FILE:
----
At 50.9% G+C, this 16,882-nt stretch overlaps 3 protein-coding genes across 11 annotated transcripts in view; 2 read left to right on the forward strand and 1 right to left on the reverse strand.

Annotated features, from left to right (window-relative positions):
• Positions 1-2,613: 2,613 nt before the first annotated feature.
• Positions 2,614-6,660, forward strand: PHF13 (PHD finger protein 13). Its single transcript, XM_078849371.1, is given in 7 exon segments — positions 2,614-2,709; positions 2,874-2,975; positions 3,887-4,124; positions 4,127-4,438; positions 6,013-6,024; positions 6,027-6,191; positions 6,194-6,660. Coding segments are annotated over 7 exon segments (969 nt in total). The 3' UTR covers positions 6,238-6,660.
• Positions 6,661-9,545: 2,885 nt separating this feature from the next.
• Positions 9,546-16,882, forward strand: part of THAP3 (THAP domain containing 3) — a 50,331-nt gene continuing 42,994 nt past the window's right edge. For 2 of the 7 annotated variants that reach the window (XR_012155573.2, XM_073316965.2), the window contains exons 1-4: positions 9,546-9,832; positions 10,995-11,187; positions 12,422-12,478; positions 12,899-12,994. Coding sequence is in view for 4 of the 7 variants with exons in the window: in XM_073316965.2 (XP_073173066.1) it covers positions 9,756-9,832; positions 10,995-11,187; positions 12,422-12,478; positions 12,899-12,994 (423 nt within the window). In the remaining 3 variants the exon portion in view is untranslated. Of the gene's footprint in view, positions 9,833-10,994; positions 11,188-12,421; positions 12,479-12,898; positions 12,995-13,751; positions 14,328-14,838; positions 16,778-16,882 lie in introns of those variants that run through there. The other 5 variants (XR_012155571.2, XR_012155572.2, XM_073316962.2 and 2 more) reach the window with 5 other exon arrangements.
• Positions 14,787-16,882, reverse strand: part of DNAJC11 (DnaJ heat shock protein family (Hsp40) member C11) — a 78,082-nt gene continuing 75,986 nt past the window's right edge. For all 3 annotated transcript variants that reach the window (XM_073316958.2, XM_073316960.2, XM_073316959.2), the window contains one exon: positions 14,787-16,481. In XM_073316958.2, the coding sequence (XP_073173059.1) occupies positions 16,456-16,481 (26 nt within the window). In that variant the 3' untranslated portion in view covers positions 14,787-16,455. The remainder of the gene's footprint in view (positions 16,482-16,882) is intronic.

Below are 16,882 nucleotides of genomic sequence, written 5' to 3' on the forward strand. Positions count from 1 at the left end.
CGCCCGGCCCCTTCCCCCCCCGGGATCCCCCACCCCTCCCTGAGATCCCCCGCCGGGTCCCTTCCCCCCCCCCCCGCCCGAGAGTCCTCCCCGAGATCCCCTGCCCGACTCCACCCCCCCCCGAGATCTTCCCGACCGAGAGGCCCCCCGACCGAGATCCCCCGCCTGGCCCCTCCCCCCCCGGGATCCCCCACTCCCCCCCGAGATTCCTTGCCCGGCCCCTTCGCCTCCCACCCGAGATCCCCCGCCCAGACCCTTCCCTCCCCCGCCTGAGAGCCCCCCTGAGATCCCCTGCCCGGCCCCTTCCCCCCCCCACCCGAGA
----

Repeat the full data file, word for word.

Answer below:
At 50.9% G+C, this 16,882-nt stretch overlaps 3 protein-coding genes across 11 annotated transcripts in view; 2 read left to right on the forward strand and 1 right to left on the reverse strand.

Annotated features, from left to right (window-relative positions):
• Positions 1-2,613: 2,613 nt before the first annotated feature.
• Positions 2,614-6,660, forward strand: PHF13 (PHD finger protein 13). Its single transcript, XM_078849371.1, is given in 7 exon segments — positions 2,614-2,709; positions 2,874-2,975; positions 3,887-4,124; positions 4,127-4,438; positions 6,013-6,024; positions 6,027-6,191; positions 6,194-6,660. Coding segments are annotated over 7 exon segments (969 nt in total). The 3' UTR covers positions 6,238-6,660.
• Positions 6,661-9,545: 2,885 nt separating this feature from the next.
• Positions 9,546-16,882, forward strand: part of THAP3 (THAP domain containing 3) — a 50,331-nt gene continuing 42,994 nt past the window's right edge. For 2 of the 7 annotated variants that reach the window (XR_012155573.2, XM_073316965.2), the window contains exons 1-4: positions 9,546-9,832; positions 10,995-11,187; positions 12,422-12,478; positions 12,899-12,994. Coding sequence is in view for 4 of the 7 variants with exons in the window: in XM_073316965.2 (XP_073173066.1) it covers positions 9,756-9,832; positions 10,995-11,187; positions 12,422-12,478; positions 12,899-12,994 (423 nt within the window). In the remaining 3 variants the exon portion in view is untranslated. Of the gene's footprint in view, positions 9,833-10,994; positions 11,188-12,421; positions 12,479-12,898; positions 12,995-13,751; positions 14,328-14,838; positions 16,778-16,882 lie in introns of those variants that run through there. The other 5 variants (XR_012155571.2, XR_012155572.2, XM_073316962.2 and 2 more) reach the window with 5 other exon arrangements.
• Positions 14,787-16,882, reverse strand: part of DNAJC11 (DnaJ heat shock protein family (Hsp40) member C11) — a 78,082-nt gene continuing 75,986 nt past the window's right edge. For all 3 annotated transcript variants that reach the window (XM_073316958.2, XM_073316960.2, XM_073316959.2), the window contains one exon: positions 14,787-16,481. In XM_073316958.2, the coding sequence (XP_073173059.1) occupies positions 16,456-16,481 (26 nt within the window). In that variant the 3' untranslated portion in view covers positions 14,787-16,455. The remainder of the gene's footprint in view (positions 16,482-16,882) is intronic.

Below are 16,882 nucleotides of genomic sequence, written 5' to 3' on the forward strand. Positions count from 1 at the left end.
CGCCCGGCCCCTTCCCCCCCCGGGATCCCCCACCCCTCCCTGAGATCCCCCGCCGGGTCCCTTCCCCCCCCCCCCGCCCGAGAGTCCTCCCCGAGATCCCCTGCCCGACTCCACCCCCCCCCGAGATCTTCCCGACCGAGAGGCCCCCCGACCGAGATCCCCCGCCTGGCCCCTCCCCCCCCGGGATCCCCCACTCCCCCCCGAGATTCCTTGCCCGGCCCCTTCGCCTCCCACCCGAGATCCCCCGCCCAGACCCTTCCCTCCCCCGCCTGAGAGCCCCCCTGAGATCCCCTGCCCGGCCCCTTCCCCCCCCCACCCGAGA